Saturday, 13 July 2013

Waters from ancient times......

Image above: Vostok research base – the coldest inhabited place. Full stop.
As far as desolation goes, Vostok research station is king, queen, Khal, and brattish prince Joffrey: Perched atop an Antarctic glacier, an average winter drops to minus fifty Celsius, a bad winter to minus seventy five, and really bad winter can push minus ninety – at which temperature the CO2 people exhale freezes solid.

Why do 25 people live and work out there? Is it some bizarre, icy, masochism? Are they X-factor contestants who crossed Cowell? Zombie slaves to the evil south pole Santa?

He’s real kids. If you’re naughty enough you’ll find out what he does to you this Christmas.
Nope. They came to study a lake.

See, beneath Vostok station is Lake Vostok. And Lake Vostok has been totally isolated from the world for twenty million years.

What’s in there is anyone’s guess – it took nearly thirty years just to drill through the four kilometre thick glacier* - but some of the first samples of the lake contained bacteria that thrive in hot water. Which is odd for a lake under an ice sheet.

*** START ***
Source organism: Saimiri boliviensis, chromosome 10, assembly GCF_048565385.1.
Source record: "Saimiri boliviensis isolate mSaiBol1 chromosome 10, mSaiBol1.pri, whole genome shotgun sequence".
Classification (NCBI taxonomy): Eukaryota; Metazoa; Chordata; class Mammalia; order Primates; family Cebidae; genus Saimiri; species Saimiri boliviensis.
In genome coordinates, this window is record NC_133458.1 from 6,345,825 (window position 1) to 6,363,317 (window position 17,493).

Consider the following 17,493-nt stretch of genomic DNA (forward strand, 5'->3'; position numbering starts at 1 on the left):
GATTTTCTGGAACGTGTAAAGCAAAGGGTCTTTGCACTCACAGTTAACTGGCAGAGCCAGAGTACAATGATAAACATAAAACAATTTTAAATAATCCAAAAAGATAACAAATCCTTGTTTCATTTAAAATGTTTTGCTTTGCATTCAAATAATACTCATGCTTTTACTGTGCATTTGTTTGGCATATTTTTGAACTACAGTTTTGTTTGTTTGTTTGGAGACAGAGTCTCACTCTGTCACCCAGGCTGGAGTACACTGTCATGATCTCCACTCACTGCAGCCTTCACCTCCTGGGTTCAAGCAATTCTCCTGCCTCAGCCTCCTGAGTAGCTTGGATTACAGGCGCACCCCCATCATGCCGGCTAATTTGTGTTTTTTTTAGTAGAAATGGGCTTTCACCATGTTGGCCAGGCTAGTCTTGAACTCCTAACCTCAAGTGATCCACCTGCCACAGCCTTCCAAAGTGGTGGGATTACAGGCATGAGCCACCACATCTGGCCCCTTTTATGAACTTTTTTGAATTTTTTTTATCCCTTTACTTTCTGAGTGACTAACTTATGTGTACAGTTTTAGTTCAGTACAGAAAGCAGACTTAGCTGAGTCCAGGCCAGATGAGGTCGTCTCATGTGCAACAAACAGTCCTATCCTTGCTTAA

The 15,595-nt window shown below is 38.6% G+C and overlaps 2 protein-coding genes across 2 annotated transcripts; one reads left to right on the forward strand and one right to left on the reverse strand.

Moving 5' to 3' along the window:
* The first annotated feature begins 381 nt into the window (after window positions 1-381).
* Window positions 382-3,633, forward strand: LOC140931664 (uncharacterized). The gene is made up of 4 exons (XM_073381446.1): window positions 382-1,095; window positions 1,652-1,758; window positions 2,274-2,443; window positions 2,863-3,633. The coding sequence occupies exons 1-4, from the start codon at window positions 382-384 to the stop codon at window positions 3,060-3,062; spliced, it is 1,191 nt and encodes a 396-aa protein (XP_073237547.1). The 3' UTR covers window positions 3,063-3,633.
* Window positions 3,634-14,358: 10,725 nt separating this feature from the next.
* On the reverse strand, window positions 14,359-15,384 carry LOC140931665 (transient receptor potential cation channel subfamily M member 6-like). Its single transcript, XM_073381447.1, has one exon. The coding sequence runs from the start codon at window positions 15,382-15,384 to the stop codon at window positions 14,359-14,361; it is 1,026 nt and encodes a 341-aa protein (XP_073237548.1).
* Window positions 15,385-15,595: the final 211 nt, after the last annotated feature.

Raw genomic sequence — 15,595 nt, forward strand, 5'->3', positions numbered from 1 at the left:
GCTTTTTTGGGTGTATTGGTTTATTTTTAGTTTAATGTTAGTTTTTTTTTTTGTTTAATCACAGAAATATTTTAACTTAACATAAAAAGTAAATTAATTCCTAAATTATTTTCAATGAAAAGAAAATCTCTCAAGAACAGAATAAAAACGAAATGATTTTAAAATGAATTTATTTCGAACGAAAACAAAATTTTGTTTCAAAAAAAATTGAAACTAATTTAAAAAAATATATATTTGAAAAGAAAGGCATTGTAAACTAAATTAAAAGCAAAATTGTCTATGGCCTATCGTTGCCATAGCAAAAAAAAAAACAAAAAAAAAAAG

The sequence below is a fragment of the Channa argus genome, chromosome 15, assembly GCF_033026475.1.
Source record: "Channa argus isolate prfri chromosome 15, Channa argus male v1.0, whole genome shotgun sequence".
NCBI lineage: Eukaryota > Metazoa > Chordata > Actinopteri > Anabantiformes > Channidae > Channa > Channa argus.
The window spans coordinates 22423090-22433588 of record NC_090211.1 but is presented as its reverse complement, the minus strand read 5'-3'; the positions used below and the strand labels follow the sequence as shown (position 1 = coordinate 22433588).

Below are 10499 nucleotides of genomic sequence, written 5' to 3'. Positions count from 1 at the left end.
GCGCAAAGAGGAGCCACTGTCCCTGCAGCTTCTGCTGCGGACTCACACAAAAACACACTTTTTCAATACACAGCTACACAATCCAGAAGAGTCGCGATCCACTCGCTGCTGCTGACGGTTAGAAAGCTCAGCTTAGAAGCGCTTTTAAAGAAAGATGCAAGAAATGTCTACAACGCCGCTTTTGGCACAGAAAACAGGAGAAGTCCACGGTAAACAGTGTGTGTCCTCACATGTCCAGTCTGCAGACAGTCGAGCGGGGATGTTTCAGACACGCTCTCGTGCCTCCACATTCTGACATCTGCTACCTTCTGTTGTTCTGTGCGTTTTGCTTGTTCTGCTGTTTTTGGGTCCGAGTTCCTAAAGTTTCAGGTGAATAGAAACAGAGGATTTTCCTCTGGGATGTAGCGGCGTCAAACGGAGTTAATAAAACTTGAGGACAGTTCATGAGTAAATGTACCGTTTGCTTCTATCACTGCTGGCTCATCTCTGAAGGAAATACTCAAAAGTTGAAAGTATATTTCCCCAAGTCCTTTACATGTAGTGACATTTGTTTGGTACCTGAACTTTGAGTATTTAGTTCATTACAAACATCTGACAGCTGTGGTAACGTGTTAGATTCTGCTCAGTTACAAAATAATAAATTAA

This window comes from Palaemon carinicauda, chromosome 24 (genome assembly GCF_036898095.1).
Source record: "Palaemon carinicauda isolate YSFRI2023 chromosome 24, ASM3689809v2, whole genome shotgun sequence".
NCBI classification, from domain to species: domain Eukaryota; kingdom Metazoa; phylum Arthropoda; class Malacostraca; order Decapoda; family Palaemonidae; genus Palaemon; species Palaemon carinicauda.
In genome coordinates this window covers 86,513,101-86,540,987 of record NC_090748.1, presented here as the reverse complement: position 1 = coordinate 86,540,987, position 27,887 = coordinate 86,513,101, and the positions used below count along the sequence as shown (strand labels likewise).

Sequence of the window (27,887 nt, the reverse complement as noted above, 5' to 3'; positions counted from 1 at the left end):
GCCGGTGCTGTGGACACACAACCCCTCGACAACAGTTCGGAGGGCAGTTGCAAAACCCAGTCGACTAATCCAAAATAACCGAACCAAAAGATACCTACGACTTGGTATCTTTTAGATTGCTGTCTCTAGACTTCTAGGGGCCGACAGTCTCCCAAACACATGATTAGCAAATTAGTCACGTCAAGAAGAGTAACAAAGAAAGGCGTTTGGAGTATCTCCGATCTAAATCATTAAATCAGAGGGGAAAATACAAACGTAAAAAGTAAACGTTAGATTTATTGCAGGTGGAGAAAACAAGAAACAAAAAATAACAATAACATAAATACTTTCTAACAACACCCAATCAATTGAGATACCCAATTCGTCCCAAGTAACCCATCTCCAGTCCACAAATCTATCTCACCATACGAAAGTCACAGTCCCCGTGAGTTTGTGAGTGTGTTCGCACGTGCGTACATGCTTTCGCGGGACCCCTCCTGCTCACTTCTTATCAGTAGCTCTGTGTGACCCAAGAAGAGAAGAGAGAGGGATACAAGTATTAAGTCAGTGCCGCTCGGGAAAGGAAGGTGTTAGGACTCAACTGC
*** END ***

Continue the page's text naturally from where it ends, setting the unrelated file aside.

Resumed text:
The leading theory on this? The lake might have hydrothermal vents – and the stuff growing around normal vents is plenty weird enough.

The seriously weird things living near a hydrothermal vent. Seriously weird things...

After twenty million years evolving, away from the surface, the life forms in the lake may as well be aliens – and since all the water bearing worlds within reach of our space probes have ice covered seas, lake Vostok is valuable practice….

* Because they kept having to stop, due to the risk of contaminating the lake. Not because the 'drilling' was being done by one guy with a Black'n'decker cordless.